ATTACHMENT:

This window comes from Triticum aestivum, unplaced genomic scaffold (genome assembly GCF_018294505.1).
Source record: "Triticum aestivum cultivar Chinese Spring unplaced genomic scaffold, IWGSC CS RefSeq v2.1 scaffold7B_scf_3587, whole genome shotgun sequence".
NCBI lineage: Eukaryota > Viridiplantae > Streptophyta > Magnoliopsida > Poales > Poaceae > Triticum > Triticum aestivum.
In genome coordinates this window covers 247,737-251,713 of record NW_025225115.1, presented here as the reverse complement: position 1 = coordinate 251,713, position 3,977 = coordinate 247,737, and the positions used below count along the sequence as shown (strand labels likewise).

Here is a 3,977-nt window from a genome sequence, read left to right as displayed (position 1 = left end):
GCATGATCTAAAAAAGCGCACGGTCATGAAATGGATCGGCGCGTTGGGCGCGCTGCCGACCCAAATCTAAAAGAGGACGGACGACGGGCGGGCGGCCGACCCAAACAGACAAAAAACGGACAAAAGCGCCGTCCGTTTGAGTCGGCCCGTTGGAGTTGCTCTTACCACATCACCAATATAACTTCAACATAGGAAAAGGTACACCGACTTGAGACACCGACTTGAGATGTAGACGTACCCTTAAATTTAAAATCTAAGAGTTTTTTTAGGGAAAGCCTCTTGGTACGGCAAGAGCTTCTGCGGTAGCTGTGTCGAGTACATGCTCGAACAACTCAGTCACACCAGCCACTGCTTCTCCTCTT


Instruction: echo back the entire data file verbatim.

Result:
This window comes from Triticum aestivum, unplaced genomic scaffold (genome assembly GCF_018294505.1).
Source record: "Triticum aestivum cultivar Chinese Spring unplaced genomic scaffold, IWGSC CS RefSeq v2.1 scaffold7B_scf_3587, whole genome shotgun sequence".
NCBI lineage: Eukaryota > Viridiplantae > Streptophyta > Magnoliopsida > Poales > Poaceae > Triticum > Triticum aestivum.
In genome coordinates this window covers 247,737-251,713 of record NW_025225115.1, presented here as the reverse complement: position 1 = coordinate 251,713, position 3,977 = coordinate 247,737, and the positions used below count along the sequence as shown (strand labels likewise).

Here is a 3,977-nt window from a genome sequence, read left to right as displayed (position 1 = left end):
GCATGATCTAAAAAAGCGCACGGTCATGAAATGGATCGGCGCGTTGGGCGCGCTGCCGACCCAAATCTAAAAGAGGACGGACGACGGGCGGGCGGCCGACCCAAACAGACAAAAAACGGACAAAAGCGCCGTCCGTTTGAGTCGGCCCGTTGGAGTTGCTCTTACCACATCACCAATATAACTTCAACATAGGAAAAGGTACACCGACTTGAGACACCGACTTGAGATGTAGACGTACCCTTAAATTTAAAATCTAAGAGTTTTTTTAGGGAAAGCCTCTTGGTACGGCAAGAGCTTCTGCGGTAGCTGTGTCGAGTACATGCTCGAACAACTCAGTCACACCAGCCACTGCTTCTCCTCTT